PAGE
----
Help! What's going on with my currants?!

HappyBallz(9A/B Valrico,Florida)April 11, 2012

I planted some red currants this February as an experiment, they all had very stout root systems and were fully dormant.

Once they woke up they grew about 6-10 inches and were fine. Now (~3 months since) they are starting to develop yellow leaves, that dry out and eventually drop . It only seem to be happening to the bottom leaves but seem to be progressing upwards. I looked online and couldn't find any diseases that would look close to this.

I also have 1 gooseberry that starting to wither and ideas why that is happening?

All pics attached.

Any help would be appreciated!

They looked like this couple of weeks ago:


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skyjs(z8 OR, USA)

Have you had a lot of dry heat? Both gooseberries and currants prefer mostly shade and cool temps, except Crandall native Great Plains hollow black currant.
John S

    Bookmark   April 12, 2012 at 12:12AM
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Both Currants and gooseberries prefer colder climates. I disagree with Jon. Currents prefer full sun unless you are gardening in warmer climate than they like. They are 10x sweeter if grown in full sun, almost like different berries. When people complain that their currants are not good for fresh eating, there is a good chance they grow it in semi shade or shade. However, if your summers are hot for currants(it is not clear from you profilein what zone you are) they would suffer in full sun and loose their leaves. Putting it in a shade could help, but, as I mentioned, quality of the fruits will be most likely dissapointing. They also like plenty od water. Not a dry hot climate berries.

    Bookmark   April 12, 2012 at 9:31AM
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Currants like sun, and like most plants that are new, one tends to over-water. Thats what you're yellow leaves tell me. I grow five varieties of currants and they can be picky at times or 'slow' growers; depends on the variety. Pull a little of the mulch away from the the main stems and sprinkle the mulch with slug bait. Slugs love them too. Hope this helps. Also Olga (trying to get an Alchemist rose for years, no luck!)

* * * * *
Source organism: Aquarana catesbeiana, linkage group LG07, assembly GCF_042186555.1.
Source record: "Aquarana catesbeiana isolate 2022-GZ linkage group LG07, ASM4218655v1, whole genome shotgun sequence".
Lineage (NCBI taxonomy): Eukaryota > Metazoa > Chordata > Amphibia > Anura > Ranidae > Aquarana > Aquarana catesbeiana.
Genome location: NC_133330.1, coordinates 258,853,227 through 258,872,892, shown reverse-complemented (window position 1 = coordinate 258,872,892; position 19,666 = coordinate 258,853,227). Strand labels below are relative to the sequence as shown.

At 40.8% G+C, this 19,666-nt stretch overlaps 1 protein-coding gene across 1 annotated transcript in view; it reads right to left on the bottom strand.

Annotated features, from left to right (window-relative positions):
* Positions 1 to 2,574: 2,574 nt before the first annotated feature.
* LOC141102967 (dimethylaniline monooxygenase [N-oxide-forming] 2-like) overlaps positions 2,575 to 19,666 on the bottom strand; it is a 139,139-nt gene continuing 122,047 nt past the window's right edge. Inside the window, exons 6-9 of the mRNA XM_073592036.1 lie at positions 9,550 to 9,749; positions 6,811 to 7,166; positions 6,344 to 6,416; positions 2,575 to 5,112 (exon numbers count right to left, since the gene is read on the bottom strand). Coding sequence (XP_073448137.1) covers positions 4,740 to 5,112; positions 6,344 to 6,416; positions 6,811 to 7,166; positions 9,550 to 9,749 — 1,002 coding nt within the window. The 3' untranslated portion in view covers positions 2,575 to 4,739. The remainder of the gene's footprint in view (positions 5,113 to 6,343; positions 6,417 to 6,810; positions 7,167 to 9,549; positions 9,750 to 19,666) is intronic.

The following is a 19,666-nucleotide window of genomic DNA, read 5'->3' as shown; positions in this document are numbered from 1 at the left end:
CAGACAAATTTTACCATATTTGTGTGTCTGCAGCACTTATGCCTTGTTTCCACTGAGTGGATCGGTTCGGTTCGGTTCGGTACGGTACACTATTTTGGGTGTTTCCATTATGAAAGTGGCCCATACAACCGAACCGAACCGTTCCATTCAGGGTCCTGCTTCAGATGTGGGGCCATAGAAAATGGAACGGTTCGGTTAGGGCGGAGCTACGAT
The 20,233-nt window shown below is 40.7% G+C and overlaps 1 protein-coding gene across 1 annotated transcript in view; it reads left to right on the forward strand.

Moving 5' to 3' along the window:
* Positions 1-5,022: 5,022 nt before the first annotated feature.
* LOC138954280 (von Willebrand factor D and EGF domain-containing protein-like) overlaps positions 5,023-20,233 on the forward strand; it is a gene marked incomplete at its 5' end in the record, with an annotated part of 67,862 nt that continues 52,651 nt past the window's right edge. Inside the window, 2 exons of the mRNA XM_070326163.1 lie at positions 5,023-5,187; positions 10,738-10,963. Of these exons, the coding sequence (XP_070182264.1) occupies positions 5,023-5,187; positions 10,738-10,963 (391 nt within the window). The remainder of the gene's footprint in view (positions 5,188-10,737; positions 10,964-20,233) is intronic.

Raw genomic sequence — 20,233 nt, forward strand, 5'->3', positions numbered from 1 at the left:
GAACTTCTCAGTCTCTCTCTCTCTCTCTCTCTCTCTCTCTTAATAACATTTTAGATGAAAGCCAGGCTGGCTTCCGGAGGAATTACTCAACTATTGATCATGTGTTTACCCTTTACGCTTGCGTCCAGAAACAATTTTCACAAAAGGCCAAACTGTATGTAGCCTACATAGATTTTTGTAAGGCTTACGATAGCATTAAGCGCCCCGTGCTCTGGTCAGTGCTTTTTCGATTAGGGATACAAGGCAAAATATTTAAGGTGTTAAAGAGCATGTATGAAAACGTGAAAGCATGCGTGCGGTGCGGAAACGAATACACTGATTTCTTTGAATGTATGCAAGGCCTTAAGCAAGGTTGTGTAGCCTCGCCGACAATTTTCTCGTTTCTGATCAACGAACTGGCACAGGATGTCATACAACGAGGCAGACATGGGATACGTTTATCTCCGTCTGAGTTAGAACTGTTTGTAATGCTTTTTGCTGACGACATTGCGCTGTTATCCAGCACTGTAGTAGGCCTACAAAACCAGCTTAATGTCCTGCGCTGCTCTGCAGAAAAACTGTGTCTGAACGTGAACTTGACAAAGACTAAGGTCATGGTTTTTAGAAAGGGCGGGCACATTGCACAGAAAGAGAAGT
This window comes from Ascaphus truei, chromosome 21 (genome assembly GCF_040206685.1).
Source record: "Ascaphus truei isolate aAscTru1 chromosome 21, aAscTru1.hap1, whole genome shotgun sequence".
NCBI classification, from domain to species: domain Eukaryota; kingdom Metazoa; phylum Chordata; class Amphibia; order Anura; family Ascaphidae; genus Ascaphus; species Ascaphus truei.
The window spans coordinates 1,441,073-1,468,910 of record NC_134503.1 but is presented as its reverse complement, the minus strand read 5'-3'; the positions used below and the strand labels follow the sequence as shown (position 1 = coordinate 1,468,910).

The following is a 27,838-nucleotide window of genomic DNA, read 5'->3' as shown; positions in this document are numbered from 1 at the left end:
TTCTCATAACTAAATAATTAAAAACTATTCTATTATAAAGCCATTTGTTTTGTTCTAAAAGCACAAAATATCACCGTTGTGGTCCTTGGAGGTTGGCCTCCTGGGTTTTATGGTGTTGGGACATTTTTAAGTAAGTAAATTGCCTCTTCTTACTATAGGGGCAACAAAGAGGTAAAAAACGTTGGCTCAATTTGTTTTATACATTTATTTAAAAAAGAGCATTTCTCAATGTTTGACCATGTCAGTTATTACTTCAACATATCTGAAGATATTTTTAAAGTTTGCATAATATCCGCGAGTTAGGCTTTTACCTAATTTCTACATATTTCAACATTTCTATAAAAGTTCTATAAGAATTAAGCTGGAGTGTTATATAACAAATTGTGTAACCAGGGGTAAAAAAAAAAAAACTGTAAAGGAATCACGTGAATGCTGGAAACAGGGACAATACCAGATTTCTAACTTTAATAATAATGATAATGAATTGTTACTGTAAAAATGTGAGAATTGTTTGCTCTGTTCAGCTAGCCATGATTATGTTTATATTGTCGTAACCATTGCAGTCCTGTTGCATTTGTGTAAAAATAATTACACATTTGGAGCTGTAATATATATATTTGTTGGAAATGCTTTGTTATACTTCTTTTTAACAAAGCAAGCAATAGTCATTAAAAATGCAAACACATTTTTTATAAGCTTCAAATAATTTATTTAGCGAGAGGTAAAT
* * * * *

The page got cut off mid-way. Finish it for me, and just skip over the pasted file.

Bookmark   April 12, 2012 at 11:17AM
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Do you want me to send you Alchemist cuttings?

    Bookmark   April 12, 2012 at 12:14PM
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I would love it Olga! My email is posted and I'll send you my address. How great is that? All of my roses are 'self' rooted, no grafts. Thanks so much! Mrs. G

    Bookmark   April 12, 2012 at 4:49PM
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HappyBallz(9A/B Valrico,Florida)

Thanks for replies... I am in Florida 9A-B and planted these as experimental trial.

Like you guys were saying I gathered it would be too hot for them in the open so I planted them strategically so only 6-10 AM sun and 4:30-6PM sun will be on them (very "soft" sun).

The gooseberry is exposed to the sun more, which probably explains its' withering. I do however have another one exposed to even more sun (Glendale I think) and it looks OK.